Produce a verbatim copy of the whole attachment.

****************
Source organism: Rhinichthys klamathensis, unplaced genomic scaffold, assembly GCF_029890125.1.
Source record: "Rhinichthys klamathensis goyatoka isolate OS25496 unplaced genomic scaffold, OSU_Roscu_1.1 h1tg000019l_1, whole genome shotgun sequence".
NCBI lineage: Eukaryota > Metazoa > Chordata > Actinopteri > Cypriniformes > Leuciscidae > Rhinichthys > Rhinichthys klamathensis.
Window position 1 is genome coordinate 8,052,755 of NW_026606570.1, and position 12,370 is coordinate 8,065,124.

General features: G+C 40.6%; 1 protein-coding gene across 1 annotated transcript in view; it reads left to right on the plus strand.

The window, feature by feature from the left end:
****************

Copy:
Source organism: Rhinichthys klamathensis, unplaced genomic scaffold, assembly GCF_029890125.1.
Source record: "Rhinichthys klamathensis goyatoka isolate OS25496 unplaced genomic scaffold, OSU_Roscu_1.1 h1tg000019l_1, whole genome shotgun sequence".
NCBI lineage: Eukaryota > Metazoa > Chordata > Actinopteri > Cypriniformes > Leuciscidae > Rhinichthys > Rhinichthys klamathensis.
Window position 1 is genome coordinate 8,052,755 of NW_026606570.1, and position 12,370 is coordinate 8,065,124.

General features: G+C 40.6%; 1 protein-coding gene across 1 annotated transcript in view; it reads left to right on the plus strand.

The window, feature by feature from the left end: